Aman Futures Group founder Manuel Amalilio, who reportedly fled the country after swindling P12 billion from "investors" in his pyramid scam, had been to Metro Manila a few times to purchase several luxury vehicles, sources within the auto industry have told us.
Amalilio, a Malaysian, victimized thousands of people from Pagadian, Cagayan de Oro and Cebu. He lured unsuspecting clients into "investing" in his business with the promise of a windfall in just a short period of time. What started with the common folk--tricycle drivers, teachers, office employees--made its way up to moneyed members of the government and business elite. It now looks like this was the game plan all along.
Apparently, giving his big-time investors multimillion-peso cars was part of Amalilio's gimmick. The car-buying spree gave him a cloak of credibility, stability and power.
"The cars he bought from us were delivered to his investors/victims," said one of our sources who requested anonymity. "I think the cars formed part of the income that the investors/victims were supposed to earn from their investments. One unit went to his wife."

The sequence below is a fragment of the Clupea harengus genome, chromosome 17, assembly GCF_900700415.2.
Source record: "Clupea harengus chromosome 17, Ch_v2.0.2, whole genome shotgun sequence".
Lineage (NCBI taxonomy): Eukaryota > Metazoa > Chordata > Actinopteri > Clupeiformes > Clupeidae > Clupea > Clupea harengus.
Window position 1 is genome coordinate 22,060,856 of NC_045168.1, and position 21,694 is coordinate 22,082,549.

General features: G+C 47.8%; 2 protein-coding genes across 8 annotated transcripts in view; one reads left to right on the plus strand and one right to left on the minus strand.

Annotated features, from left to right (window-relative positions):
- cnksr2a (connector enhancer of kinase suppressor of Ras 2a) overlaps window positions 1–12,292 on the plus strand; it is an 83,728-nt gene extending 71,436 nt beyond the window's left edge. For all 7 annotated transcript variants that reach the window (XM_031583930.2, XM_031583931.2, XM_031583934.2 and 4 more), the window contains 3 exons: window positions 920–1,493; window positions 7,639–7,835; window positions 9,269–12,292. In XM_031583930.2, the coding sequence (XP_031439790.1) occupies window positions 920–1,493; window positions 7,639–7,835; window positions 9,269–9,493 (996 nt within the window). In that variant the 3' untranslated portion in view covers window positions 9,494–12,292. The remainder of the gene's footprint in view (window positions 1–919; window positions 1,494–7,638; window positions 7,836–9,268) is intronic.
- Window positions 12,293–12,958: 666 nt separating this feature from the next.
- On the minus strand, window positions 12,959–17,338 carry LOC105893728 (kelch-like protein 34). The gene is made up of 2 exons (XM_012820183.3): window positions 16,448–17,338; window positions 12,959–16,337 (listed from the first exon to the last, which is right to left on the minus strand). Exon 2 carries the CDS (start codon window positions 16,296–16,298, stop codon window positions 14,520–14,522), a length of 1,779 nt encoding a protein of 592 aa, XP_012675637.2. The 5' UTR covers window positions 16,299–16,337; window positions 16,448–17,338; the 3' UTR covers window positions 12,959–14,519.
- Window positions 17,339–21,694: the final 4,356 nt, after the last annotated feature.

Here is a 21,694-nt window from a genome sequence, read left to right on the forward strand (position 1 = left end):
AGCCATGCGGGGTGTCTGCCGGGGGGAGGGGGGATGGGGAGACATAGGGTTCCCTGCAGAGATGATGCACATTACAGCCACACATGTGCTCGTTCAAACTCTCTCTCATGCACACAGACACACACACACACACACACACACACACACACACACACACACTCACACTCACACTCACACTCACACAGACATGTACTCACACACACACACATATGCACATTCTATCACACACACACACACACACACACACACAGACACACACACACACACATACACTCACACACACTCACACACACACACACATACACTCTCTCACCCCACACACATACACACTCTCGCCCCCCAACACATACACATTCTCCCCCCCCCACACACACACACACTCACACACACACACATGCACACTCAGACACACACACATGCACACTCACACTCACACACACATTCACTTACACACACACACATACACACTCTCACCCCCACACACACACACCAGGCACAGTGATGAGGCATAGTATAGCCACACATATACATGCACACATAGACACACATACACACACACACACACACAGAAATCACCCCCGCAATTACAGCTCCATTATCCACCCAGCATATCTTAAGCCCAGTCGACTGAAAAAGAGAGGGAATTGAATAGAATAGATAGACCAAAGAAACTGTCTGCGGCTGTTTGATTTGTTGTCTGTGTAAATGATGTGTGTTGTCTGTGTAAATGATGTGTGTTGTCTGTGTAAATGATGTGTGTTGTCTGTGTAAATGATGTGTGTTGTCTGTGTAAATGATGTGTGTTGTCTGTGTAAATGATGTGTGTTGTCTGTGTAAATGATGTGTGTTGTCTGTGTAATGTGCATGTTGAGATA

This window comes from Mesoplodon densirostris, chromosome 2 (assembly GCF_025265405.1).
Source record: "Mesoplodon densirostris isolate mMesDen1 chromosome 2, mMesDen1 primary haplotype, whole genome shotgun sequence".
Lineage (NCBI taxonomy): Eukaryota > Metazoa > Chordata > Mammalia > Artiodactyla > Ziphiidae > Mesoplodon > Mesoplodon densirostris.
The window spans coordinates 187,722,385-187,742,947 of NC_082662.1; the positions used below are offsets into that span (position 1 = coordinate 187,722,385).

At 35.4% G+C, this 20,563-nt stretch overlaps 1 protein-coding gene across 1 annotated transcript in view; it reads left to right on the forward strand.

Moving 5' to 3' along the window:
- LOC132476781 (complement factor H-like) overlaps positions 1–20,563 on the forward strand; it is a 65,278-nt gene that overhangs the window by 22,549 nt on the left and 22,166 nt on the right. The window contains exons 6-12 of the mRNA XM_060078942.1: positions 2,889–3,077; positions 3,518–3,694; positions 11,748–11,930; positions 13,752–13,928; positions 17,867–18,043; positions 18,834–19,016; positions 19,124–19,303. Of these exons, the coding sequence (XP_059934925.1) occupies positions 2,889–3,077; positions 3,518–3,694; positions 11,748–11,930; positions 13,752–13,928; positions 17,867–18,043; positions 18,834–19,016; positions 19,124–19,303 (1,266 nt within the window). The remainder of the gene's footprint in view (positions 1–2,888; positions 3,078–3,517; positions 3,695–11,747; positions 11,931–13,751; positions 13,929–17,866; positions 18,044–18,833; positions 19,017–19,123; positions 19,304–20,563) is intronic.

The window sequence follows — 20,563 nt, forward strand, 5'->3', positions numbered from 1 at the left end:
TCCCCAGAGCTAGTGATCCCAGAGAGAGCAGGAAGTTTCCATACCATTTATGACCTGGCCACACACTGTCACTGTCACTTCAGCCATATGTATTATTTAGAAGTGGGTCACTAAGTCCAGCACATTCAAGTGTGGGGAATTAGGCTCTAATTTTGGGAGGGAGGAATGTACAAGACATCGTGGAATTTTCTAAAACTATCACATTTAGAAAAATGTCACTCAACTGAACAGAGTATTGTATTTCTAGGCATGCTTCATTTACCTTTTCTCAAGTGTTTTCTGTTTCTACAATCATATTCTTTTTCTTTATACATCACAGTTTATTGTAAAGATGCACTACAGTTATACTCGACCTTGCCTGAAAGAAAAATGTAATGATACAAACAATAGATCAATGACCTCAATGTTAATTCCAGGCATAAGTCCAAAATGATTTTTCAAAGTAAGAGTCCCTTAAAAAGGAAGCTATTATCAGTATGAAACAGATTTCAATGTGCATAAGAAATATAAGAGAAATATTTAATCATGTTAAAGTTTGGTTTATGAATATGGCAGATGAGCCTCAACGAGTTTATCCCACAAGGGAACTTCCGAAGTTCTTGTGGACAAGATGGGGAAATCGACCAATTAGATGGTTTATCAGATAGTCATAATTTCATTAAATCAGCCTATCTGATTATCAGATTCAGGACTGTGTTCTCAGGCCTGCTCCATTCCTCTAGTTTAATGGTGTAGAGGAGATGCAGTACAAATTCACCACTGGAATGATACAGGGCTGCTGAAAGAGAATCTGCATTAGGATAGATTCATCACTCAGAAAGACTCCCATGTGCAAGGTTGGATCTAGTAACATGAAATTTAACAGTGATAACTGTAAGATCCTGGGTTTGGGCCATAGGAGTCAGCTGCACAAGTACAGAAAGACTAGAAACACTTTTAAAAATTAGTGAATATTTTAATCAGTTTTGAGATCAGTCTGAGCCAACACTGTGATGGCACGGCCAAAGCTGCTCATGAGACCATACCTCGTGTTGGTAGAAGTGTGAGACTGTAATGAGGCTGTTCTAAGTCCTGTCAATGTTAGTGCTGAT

Amalilio would walk into a luxury showroom wearing only casual clothes. He would then launch into his grand spiel about how he was the economic godfather of Pagadian, our sources told us. And then he would begin car-shopping like he was buying bars of soap from a supermarket.
"He would just stay in one corner and point at random models," recalled one source. "If he felt he liked one car--even from a distance--he'd take it, without even bothering to check out its specs and features."
It turned out Amalilio's car-shopping binges were a two-edged sword. First, they were designed to convince his big-time investors to put more money into his Ponzi scheme, and then to attract more investors since word about his automotive generosity spread like wildfire. But second, they were also meant to ultimately hoodwink the premium dealerships he was buying the cars from.
In his initial transactions with a dealership, for instance, he would pay cash right away. After a few cash purchases, he would naturally win the complete trust of the dealer principal, subsequently allowing him to pay with post-dated checks for his next orders. This is how he managed to acquire several expensive luxury cars that--up to the time he left the country--had not been fully paid.
Our sources refused to tell us the exact number of unpaid cars, but said they had recovered most of these already with the help of authorities.
One thing is for sure: It's not just the tricycle drivers of Pagadian who can't wait to get their hands on Manuel Amalilio.